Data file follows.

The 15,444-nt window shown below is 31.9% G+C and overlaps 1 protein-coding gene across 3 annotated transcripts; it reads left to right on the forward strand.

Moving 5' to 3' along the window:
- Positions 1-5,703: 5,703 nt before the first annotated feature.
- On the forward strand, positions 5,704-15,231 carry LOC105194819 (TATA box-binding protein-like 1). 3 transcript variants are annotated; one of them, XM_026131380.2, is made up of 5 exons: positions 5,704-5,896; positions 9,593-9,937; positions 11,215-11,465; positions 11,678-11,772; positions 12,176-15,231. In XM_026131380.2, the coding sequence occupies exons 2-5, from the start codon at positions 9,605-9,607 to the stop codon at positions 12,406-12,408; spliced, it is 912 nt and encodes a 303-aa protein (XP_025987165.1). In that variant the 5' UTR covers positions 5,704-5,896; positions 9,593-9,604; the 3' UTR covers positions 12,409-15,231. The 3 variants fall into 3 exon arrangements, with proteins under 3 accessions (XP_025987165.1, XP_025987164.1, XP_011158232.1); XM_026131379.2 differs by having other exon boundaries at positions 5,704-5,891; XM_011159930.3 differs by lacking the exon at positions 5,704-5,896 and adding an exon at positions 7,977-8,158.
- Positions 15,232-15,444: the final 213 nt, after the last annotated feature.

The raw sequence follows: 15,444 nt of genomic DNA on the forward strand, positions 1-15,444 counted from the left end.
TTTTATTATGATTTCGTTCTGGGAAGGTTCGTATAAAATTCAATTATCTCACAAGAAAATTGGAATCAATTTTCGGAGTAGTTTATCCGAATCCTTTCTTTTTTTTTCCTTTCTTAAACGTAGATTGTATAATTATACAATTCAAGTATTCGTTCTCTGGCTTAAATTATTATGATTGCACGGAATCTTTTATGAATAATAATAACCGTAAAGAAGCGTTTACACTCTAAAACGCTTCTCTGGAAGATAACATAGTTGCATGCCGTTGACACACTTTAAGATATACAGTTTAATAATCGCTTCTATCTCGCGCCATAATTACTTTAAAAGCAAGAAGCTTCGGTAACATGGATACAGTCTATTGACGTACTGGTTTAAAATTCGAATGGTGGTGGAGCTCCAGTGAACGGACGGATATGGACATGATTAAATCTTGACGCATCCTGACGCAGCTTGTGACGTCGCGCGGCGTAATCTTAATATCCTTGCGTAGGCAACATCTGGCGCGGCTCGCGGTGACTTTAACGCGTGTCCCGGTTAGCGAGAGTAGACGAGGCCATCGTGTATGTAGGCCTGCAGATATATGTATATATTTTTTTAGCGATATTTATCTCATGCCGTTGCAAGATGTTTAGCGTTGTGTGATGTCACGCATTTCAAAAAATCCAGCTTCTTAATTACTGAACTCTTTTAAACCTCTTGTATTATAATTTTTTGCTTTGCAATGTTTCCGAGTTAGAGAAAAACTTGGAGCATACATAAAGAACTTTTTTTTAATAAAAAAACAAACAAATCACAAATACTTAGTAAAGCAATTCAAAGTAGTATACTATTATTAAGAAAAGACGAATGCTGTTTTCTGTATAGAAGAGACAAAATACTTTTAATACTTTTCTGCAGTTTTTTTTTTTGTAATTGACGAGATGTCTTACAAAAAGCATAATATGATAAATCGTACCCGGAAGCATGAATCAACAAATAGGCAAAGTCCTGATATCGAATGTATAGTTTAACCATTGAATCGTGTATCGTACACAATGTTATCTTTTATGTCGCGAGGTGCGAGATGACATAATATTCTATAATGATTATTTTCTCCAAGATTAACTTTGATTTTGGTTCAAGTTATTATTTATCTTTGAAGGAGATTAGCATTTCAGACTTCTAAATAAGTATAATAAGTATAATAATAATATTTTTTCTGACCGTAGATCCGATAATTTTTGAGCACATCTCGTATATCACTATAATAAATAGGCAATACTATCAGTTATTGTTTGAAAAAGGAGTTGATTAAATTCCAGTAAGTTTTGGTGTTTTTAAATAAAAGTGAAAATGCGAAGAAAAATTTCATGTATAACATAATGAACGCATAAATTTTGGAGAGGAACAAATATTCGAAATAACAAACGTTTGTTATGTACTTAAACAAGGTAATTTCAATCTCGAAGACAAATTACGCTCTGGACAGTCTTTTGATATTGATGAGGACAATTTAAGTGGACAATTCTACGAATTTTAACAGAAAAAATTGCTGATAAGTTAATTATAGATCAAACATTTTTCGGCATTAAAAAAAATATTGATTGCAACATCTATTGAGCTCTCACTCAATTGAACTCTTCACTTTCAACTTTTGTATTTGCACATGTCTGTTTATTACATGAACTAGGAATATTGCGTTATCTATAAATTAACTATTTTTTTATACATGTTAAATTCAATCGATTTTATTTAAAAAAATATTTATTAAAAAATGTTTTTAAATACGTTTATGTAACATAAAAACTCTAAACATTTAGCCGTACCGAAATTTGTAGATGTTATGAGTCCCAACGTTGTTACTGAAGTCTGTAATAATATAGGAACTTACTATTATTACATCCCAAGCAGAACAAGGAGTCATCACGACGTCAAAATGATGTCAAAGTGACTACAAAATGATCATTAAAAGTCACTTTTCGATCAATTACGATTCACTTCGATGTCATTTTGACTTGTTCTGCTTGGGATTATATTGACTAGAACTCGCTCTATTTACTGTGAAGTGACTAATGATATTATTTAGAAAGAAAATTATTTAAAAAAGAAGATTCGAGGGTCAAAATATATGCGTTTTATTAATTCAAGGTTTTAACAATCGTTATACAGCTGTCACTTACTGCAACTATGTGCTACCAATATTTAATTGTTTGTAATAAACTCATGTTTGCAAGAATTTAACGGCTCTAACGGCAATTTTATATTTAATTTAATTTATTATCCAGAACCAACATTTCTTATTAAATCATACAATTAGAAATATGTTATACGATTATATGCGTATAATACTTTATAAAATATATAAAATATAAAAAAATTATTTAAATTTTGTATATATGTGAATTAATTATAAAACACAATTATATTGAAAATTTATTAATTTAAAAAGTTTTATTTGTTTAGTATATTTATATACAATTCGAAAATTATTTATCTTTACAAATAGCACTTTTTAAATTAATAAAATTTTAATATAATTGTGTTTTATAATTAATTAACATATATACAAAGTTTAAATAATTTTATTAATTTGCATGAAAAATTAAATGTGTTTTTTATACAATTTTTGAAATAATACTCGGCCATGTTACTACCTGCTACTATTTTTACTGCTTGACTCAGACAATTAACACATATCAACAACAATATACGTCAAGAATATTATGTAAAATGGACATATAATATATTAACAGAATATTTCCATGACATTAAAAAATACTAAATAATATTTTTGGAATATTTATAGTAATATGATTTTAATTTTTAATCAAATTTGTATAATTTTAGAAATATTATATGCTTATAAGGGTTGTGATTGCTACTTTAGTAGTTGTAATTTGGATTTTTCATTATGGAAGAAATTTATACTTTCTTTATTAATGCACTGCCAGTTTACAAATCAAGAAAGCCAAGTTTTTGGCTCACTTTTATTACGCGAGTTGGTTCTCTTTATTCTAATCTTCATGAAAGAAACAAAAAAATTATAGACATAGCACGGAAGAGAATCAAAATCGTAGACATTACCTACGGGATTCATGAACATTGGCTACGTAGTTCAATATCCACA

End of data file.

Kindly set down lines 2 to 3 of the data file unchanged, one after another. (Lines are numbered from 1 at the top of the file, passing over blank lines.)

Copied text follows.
Moving 5' to 3' along the window:
- Positions 1-5,703: 5,703 nt before the first annotated feature.